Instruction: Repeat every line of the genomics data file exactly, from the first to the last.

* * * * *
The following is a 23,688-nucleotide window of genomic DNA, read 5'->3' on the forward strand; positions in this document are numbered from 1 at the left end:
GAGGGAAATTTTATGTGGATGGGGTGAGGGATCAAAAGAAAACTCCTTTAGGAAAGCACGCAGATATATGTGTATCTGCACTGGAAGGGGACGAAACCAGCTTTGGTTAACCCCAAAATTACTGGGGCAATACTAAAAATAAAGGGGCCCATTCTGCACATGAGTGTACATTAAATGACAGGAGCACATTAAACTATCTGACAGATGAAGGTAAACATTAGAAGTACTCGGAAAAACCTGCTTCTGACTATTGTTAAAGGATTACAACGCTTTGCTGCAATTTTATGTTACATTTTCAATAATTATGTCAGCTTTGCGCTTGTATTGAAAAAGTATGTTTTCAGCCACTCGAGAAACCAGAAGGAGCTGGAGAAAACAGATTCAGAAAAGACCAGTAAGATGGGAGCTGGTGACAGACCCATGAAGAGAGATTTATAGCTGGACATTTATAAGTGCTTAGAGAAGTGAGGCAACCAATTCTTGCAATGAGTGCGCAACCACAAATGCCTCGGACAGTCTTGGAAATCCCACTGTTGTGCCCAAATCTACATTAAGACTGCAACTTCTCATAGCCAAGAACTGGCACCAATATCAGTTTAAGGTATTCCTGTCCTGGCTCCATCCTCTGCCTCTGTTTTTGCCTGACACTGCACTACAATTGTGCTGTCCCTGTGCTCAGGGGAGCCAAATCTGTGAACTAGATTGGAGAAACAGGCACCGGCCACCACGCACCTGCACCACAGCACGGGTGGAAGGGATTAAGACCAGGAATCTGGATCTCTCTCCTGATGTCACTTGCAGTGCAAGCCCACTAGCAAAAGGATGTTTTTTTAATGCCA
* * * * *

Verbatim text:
The following is a 23,688-nucleotide window of genomic DNA, read 5'->3' on the forward strand; positions in this document are numbered from 1 at the left end:
GAGGGAAATTTTATGTGGATGGGGTGAGGGATCAAAAGAAAACTCCTTTAGGAAAGCACGCAGATATATGTGTATCTGCACTGGAAGGGGACGAAACCAGCTTTGGTTAACCCCAAAATTACTGGGGCAATACTAAAAATAAAGGGGCCCATTCTGCACATGAGTGTACATTAAATGACAGGAGCACATTAAACTATCTGACAGATGAAGGTAAACATTAGAAGTACTCGGAAAAACCTGCTTCTGACTATTGTTAAAGGATTACAACGCTTTGCTGCAATTTTATGTTACATTTTCAATAATTATGTCAGCTTTGCGCTTGTATTGAAAAAGTATGTTTTCAGCCACTCGAGAAACCAGAAGGAGCTGGAGAAAACAGATTCAGAAAAGACCAGTAAGATGGGAGCTGGTGACAGACCCATGAAGAGAGATTTATAGCTGGACATTTATAAGTGCTTAGAGAAGTGAGGCAACCAATTCTTGCAATGAGTGCGCAACCACAAATGCCTCGGACAGTCTTGGAAATCCCACTGTTGTGCCCAAATCTACATTAAGACTGCAACTTCTCATAGCCAAGAACTGGCACCAATATCAGTTTAAGGTATTCCTGTCCTGGCTCCATCCTCTGCCTCTGTTTTTGCCTGACACTGCACTACAATTGTGCTGTCCCTGTGCTCAGGGGAGCCAAATCTGTGAACTAGATTGGAGAAACAGGCACCGGCCACCACGCACCTGCACCACAGCACGGGTGGAAGGGATTAAGACCAGGAATCTGGATCTCTCTCCTGATGTCACTTGCAGTGCAAGCCCACTAGCAAAAGGATGTTTTTTTAATGCCA